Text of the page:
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The next iteration of mobile applications will be contextual

Applications will be context aware with the ability to provide a personalized experience to each individual user.

The future is personal

The first wave of mobile applications has transformed entire industries. Businesses are using mobile applications to increase sales, reduce costs and disrupt markets. To date, these applications have looked the same, and worked in the same way, for every customer. But this is set to change.

The next iteration of mobile applications will be contextual. This means applications that are context aware, providing a personalized service to each individual user, driven by his or her particular needs and interests at any point in time. A contextual service will change in real time as a user’s circumstances changes. What a user is doing, and where they’re doing it, will become essential factors in designing and using mobile applications.

The Internet of Things will allow connected buildings, vehicles, billboards, virtually anything, to interact with a user’s devices to provide the context for a highly individual service.

Businesses are using mobile applications to increase sales, reduce costs and disrupt markets.

Contextual Mobile Services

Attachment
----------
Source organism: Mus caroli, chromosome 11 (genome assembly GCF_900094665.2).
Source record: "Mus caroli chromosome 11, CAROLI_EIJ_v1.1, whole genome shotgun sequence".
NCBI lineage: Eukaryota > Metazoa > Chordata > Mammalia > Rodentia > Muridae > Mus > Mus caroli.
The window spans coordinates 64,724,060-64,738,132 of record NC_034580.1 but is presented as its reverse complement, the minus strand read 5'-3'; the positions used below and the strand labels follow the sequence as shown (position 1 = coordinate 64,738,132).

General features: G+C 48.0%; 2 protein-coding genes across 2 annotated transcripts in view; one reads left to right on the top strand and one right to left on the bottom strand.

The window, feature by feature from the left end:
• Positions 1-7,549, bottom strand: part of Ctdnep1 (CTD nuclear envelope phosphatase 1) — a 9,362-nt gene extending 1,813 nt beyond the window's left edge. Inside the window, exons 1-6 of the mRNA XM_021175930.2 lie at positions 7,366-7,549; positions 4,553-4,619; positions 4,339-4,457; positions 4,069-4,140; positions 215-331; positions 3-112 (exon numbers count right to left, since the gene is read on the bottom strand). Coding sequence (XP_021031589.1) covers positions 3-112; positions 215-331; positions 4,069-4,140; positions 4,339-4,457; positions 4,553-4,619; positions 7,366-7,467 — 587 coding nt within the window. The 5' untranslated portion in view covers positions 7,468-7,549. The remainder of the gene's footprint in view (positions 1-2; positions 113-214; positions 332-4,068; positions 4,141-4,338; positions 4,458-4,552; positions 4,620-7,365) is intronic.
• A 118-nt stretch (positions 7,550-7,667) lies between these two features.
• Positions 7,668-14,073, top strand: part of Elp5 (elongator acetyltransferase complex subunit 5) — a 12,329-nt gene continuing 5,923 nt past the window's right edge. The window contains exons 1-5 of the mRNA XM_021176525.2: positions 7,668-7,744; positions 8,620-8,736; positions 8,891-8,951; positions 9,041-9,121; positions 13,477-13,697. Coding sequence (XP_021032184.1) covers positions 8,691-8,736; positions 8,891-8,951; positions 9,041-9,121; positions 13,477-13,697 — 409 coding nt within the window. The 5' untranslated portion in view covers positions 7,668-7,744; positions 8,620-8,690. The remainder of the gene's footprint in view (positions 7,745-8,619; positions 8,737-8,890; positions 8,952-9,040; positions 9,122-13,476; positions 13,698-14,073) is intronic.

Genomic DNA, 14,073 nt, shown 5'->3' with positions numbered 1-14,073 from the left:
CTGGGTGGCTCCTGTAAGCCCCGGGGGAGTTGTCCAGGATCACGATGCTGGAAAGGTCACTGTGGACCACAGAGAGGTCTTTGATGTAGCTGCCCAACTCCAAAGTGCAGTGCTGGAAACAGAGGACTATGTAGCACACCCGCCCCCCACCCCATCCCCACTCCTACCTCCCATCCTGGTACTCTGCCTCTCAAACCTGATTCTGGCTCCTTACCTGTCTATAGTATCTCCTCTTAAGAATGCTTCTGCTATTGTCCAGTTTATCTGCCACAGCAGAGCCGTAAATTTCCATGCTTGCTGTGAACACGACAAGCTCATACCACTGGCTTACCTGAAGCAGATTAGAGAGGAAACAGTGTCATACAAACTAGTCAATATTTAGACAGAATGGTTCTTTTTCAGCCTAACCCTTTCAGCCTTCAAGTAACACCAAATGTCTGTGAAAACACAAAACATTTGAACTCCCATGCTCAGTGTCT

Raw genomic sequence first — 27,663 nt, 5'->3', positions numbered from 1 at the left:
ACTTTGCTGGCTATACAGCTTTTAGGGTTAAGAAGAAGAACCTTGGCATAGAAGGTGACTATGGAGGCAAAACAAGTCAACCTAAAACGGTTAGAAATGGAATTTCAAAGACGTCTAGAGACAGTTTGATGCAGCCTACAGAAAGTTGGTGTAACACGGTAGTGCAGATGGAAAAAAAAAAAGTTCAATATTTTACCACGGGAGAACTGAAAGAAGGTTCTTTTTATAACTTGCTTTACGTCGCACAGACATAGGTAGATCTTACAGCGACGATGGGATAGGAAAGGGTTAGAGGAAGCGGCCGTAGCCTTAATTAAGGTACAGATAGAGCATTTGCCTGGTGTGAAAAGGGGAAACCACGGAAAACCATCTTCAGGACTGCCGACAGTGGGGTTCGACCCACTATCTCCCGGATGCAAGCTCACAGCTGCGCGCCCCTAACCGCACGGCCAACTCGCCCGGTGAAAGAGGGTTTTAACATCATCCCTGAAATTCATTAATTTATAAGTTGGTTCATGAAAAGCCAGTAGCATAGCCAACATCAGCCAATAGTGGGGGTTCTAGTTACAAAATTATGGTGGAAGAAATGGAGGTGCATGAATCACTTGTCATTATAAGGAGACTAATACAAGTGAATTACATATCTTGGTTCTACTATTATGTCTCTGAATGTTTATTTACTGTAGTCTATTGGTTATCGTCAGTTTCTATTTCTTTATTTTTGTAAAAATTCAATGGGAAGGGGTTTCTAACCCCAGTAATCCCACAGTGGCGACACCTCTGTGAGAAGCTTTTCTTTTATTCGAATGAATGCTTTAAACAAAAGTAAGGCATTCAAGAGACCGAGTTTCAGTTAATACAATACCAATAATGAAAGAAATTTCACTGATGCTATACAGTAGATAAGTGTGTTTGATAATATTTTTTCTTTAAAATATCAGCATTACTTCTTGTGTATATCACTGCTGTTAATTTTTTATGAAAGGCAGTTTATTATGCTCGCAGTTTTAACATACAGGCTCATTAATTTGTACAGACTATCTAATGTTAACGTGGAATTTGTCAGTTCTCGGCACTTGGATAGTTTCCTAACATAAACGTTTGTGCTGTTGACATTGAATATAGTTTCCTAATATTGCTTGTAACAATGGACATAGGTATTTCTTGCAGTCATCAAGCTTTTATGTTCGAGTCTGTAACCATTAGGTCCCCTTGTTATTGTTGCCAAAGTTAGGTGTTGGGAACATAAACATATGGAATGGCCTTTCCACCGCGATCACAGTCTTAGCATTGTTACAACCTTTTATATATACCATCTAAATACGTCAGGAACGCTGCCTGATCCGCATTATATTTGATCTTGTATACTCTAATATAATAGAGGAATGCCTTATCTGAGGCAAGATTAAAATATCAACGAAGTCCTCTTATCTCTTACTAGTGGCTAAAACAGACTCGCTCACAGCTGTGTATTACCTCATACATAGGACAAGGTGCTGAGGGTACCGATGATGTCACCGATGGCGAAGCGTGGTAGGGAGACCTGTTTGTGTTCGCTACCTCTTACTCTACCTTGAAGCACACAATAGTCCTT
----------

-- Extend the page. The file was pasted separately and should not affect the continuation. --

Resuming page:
Paying without paying

Imagine walking out of a supermarket having paid for your shopping without queuing at the checkout. Imagine walking into a stadium having paid for your ticket with a fingerprint. These are just two of the capabilities that contextual services could allow.

Banks have launched contactless payments, Amazon have their "1-Click" checkout, and smartphone manufacturers have incorporated technology to support the launch of services like Apple Pay and Android Pay. Contextual services can take these developments even further as location, time, previous behaviors, and other factors, are taken into account. Hilton Hotels, for example, has launched a digital key that automates previously laborious manual tasks. Similarly, the checkout process has been digitized.

Pre-emptive customer service

Contextual applications have the capacity to make smarter services and happier customers. The frustrated customer who has to repeat a set of troubleshooting steps over the phone to a service agent, having already tried those steps using a web-based or mobile tool, will be a thing of the past.

Organizations will be able to present a customer’s past behavior to an agent before he or she even picks up a call. Customers will soon expect a business to know what has happened, and what the customer has already tried, before a service call begins.

Services within services

As organizations look to collaborate, share data, and develop associated products, contextual applications will enable new approaches to serving customers and delivery of "services within services."

This is already happening. Users of Facebook’s Messenger app can, for example, book an Uber directly through the app’s conversation window, without the need to switch to the Uber app.

So why contextualize?

We set out five of the most important advantages that contextual services can bring to businesses:

Better customer experience

Personalizing an application—whether functionality or content—will mean a more relevant service for each individual user. This, in turn, will lead to a more engaged, more loyal set of customers who can act as advocates for a brand and promote a business.

Lower costs

Lower costs